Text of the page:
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Do You Dechlorinate? What are the Benefits?

Dyold

Plant of the Month: June & July 2014 - Nug of the Month: Mar 2015
I don't often run across overly well written articles these days concerning Water. I mean its there and you use it. Some people use ROW = Regular Old Water and some people use RO Water = Reverse Osmosis Water while other use rain water along with captured water from flood tables and dehumidifiers, AC etc..

Reverse Osmosis would be my last choice just because it is so wasteful and is really not good for human and animal consumption ( this is my personal opinion mind you ) as it has most of not all of the beneficial minerals removed. I have also read articles in support of NOT using water softening of any kind for use in outdoor or indoor gardens.

I prefer to use ROW aka regular tap water to which I add a dechlorinator with a heavy metals remover similar to https://www.google.com/search?q=API...la:en-US:official&client=firefox-a&channel=sb this. Similar products like API are extremely concentrated and will last for months if not years for some folks.

I have also learned that if your trying to get microbes to grow in your soil and your not using a water conditioner like API your just killing your bacteria. Chlorine kills everything. Including Humans.

Here is a very well written article on the benefits of this method.

Removing Chlorine and Chloramines from Water

Should be an interesting post after we get all the feedback in. I would appreciate verifiable, tried and tested feedback if that is possible.
 

Dyold

Plant of the Month: June & July 2014 - Nug of the Month: Mar 2015
Re: Do You Dechlorinate ? What are the Benefits ?

My product of choice when it comes to preparing my water for the girls.

20140810_092106.jpg


Just takes a mere drop per gallon and the water is perfect for plants and fishes.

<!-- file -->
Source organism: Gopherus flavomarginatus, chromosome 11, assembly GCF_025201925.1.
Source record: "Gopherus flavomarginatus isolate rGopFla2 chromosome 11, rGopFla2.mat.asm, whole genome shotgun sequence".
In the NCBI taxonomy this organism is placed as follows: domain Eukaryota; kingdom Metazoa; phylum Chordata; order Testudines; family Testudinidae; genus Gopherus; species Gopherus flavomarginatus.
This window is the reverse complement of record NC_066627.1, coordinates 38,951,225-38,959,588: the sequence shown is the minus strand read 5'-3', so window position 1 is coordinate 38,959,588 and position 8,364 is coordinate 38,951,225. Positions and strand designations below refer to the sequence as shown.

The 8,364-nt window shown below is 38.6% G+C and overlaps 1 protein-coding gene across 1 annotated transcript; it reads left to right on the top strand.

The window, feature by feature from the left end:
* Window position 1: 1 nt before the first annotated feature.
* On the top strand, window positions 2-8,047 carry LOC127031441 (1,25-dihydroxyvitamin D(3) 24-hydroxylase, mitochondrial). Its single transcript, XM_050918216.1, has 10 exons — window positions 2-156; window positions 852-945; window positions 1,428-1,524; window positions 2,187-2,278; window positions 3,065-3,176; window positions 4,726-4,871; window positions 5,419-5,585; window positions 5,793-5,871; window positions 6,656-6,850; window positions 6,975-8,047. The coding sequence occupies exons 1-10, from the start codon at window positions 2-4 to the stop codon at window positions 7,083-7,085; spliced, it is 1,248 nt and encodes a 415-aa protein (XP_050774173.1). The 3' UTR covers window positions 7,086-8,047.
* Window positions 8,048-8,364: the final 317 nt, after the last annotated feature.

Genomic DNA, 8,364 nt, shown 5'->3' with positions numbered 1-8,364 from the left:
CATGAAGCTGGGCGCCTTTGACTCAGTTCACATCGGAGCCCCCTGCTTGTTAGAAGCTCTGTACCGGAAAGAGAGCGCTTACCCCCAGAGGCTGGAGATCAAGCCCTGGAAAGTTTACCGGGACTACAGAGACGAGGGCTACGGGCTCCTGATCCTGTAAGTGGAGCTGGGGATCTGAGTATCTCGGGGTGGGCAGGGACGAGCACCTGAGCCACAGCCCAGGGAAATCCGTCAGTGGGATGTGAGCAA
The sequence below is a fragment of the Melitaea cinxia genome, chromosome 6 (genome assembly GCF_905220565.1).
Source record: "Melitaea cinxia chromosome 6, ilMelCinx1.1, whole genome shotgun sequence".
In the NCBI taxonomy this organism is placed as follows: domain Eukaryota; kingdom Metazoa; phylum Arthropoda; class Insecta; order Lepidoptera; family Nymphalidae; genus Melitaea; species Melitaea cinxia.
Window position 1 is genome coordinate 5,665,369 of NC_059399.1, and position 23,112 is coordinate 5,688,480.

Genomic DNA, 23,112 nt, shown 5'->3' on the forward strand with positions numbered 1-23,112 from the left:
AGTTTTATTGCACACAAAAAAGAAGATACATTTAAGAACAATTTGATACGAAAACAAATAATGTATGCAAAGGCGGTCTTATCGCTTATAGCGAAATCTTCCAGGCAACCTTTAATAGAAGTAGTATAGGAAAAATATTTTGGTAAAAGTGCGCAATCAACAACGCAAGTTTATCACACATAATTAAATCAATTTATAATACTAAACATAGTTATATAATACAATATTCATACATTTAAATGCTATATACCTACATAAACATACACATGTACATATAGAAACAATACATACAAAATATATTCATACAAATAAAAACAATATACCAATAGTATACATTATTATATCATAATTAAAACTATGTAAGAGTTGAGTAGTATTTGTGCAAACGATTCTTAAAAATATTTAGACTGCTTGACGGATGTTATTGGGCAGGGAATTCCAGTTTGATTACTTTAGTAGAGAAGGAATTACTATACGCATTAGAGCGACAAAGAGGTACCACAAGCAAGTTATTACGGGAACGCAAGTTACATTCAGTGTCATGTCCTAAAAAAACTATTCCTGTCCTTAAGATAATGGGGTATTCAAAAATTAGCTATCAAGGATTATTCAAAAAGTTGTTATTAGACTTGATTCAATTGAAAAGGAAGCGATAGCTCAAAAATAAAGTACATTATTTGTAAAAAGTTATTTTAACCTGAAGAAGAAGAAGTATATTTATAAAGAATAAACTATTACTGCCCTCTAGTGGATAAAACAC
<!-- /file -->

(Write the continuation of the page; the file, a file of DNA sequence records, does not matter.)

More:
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MassMedMan

Member of the Month: July 2015
I'm currently using roof run off, have been since October. Prior to that I used RO. Prior to that I used tap and left it out for 24 with a few drops of molasses. I was nervous about rain runoff, but it's working, and it's free. Temps have been favorable though.
 

Z3ro

New Member
Two liters of plain tap water here to 4 ML of white vinegar for the perfect PH (5.8 to 6.3). Interesting side note... my cold water tap supplies 150 PPM water. My hot water tap supplies 350 PPM. Must be the water heater tank. I suggest everyone check your tap PPM from hot and cold. You may not need any reverse osmosis water. 150 PPM seems to be the ideal amount. Good buffering so PH doesn't swing and not so much that it locks up the roots with excess salt and minerals. All my water sits for a few days before it gets to the plants and I have it in a reservoir with an air-stone so I don't think I get any chlorine. I also add a teaspoon of %3 Hydrogen Peroxide to my water reservoir once a month to prevent algae and root rot.
 

Young Yoda

Active Member
I know it's a little late but I found this recently.

http://www.iuhoakland.com/Chloramine.pdf

Based on this I have started using vitamin c powder to neutralize chloramine. It's by far the most cost effective option for that specific purpose. That being said it won't deal with heavy metals or anything else, so it's not for everyone.